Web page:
By Emily Szakacs, Senior Partner, Korn Ferry.


I was fortunate enough to receive some great advice from a female mentor early in my career about how to shape my own destiny. She suggested I take time to think two moves ahead and be very thoughtful about the experiences, assignments or roles you need to get there.

Since I received that advice, there have been advancements in women’s representation in business.  However, there is still a lot of work to do. The gender pay gap in Australia is 13% (WGEA) and female representation at the very top of our listed companies is woeful.  The 2023 Chief Executive Women census revealed that 91% of ASX300 CEOs are male and that at the current rate of change, it will take 50 years to achieve gender parity at CEO level.

We all have a role to play in advancing representation of women in business.  As a senior partner in one of the world’s leading people consulting firms, I work with organisations and senior leaders to assess, develop, and promote female capability.  It makes business sense, companies with more diverse teams report higher innovation, revenue, improved decision making and better governance.  How do we do this?  We develop and acquire inclusive leaders, male and female.


At Korn Ferry we have done extensive research into what makes an inclusive leader.  We can do this as we assess and develop leaders globally at a rate of 100,000 per month.   By analysing our data base of more than 3 million leadership assessments we have been able to identify the key characteristics and disciplines that enable inclusive leadership. Inclusive leaders are authentic and can connect emotionally with their teams. They are culturally agile and curious. These qualities enable Inclusive leaders to leverage the diversity of their organisation’s talent to make better decisions, to innovate and to drive growth and performance. The point is that being an inclusive leader does not just make you a good leader of inclusion and diversity it makes you a good leader overall.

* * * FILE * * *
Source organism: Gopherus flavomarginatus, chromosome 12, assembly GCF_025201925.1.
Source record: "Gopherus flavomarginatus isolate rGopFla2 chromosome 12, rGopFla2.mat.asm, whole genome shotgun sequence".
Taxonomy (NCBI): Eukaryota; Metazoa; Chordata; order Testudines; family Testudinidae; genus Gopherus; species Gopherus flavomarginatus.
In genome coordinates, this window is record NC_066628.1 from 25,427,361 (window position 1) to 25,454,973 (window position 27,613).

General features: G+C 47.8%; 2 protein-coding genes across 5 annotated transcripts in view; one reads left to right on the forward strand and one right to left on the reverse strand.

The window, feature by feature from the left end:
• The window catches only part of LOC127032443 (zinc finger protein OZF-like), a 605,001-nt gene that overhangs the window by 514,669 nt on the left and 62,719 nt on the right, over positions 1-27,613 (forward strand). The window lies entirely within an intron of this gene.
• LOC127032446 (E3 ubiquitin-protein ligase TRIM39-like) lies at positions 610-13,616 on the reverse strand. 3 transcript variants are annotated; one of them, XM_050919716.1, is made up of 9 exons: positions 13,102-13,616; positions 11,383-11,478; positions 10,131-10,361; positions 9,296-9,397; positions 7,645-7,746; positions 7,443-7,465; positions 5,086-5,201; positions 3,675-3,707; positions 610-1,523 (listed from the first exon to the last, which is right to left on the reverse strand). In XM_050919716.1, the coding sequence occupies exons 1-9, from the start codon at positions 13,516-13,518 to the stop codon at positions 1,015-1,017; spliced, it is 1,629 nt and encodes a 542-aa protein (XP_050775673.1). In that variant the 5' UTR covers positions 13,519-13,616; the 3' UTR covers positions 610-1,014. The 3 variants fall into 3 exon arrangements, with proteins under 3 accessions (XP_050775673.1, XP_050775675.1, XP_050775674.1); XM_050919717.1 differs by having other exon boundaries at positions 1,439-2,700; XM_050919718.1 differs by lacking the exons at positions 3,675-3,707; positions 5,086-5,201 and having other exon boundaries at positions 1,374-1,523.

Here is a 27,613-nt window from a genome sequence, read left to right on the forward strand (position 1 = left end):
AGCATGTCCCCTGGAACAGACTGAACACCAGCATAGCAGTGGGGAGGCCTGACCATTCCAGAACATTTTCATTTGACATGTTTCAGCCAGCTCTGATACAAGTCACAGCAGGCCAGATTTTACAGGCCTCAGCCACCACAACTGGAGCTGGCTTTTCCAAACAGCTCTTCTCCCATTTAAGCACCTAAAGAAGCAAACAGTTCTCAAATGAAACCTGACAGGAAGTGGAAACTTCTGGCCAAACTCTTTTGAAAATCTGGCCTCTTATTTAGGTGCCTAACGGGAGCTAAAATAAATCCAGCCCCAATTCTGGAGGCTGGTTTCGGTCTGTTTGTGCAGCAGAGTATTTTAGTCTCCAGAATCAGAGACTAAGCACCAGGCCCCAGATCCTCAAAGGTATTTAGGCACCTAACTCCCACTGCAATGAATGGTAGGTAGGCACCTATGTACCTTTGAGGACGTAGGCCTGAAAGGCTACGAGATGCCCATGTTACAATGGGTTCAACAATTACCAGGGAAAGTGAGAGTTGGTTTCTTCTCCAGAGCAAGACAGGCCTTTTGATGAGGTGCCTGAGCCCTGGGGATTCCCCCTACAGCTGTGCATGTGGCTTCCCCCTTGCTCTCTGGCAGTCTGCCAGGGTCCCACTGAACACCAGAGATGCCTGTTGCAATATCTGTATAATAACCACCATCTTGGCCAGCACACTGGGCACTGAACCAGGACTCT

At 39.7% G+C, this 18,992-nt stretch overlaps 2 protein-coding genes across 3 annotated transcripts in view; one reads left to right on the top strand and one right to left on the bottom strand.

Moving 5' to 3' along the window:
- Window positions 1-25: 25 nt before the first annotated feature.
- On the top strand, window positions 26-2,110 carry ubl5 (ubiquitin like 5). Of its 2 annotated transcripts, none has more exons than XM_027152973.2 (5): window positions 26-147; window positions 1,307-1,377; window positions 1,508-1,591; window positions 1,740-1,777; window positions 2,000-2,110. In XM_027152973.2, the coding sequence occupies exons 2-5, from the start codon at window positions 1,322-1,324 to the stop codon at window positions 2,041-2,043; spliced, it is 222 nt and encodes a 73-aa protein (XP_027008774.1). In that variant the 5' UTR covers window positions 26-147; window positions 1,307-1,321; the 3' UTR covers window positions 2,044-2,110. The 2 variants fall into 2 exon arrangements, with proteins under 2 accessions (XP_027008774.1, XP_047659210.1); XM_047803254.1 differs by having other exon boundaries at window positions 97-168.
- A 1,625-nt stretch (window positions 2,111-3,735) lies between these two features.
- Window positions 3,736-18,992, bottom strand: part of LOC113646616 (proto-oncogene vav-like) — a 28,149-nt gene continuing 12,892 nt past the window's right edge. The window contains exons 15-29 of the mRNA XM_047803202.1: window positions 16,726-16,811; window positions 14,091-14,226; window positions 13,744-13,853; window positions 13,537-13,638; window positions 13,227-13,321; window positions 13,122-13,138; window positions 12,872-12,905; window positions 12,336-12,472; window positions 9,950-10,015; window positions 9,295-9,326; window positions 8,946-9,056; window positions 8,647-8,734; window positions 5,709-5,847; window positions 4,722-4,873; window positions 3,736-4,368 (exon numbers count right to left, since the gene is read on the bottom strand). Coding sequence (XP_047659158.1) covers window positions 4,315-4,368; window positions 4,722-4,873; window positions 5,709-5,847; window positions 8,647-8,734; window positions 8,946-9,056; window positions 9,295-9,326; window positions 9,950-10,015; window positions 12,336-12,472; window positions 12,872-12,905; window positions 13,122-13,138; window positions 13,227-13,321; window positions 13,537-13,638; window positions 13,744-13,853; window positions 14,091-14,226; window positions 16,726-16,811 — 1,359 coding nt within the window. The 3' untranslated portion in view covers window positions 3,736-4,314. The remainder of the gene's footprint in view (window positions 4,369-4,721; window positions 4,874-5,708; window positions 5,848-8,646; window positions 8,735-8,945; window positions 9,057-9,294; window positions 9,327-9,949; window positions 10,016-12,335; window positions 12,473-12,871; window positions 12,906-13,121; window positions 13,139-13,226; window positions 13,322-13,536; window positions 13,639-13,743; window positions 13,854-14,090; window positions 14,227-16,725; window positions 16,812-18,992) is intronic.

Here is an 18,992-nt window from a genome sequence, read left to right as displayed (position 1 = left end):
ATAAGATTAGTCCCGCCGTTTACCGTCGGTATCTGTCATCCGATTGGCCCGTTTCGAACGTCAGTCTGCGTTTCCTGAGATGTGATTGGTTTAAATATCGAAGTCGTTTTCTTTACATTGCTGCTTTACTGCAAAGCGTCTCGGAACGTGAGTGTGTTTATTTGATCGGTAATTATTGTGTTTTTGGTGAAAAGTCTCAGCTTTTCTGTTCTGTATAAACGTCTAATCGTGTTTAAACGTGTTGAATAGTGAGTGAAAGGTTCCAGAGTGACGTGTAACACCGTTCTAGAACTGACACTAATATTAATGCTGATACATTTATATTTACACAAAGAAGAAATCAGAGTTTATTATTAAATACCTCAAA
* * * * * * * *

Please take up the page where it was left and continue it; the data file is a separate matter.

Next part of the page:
Inclusiveness is the new currency of power, influence, and effectiveness.  By harnessing it successfully, leaders will enable their company to take the world’s opportunities by storm.  However, we know that inclusive leaders are rare, for when we benchmarked 24,000 leaders in our data base against our inclusive leader model only 5% ranked in the top 25th percentile on 6 of the 10 competencies in our model.

Australia ranked as one of the regions with a relatively higher number of inclusive leaders but that number was still only 10.8%. Based on these statistics and my experience working with multiple organisations, big and small, I would argue that we have never needed inclusive leaders more than we do now.  The journey to becoming an inclusive leader starts with self-awareness. The goal is to recognise and address your own biases, value diverse thinking, and celebrate different perspectives. Once you do that, you can encourage others to do the same.

In writing this article I reflected on the role that Korn Ferry plays in the market.  I did a self-assessment on our bench strength, here are some of tangible things that we are doing to make a difference:

  • 40% of c-suite candidate placements made in Australia by our Executive Search practice are female.
  • 50% of Board Directors we place in Australia are female.
  • 62% of our global workforce are women and 56% of our Board are diverse directors.

These results show that when you partner with the right people, we can all make a difference, as 50 years to get to gender parity is not good enough.  We all have a role to play in being the change we want to see.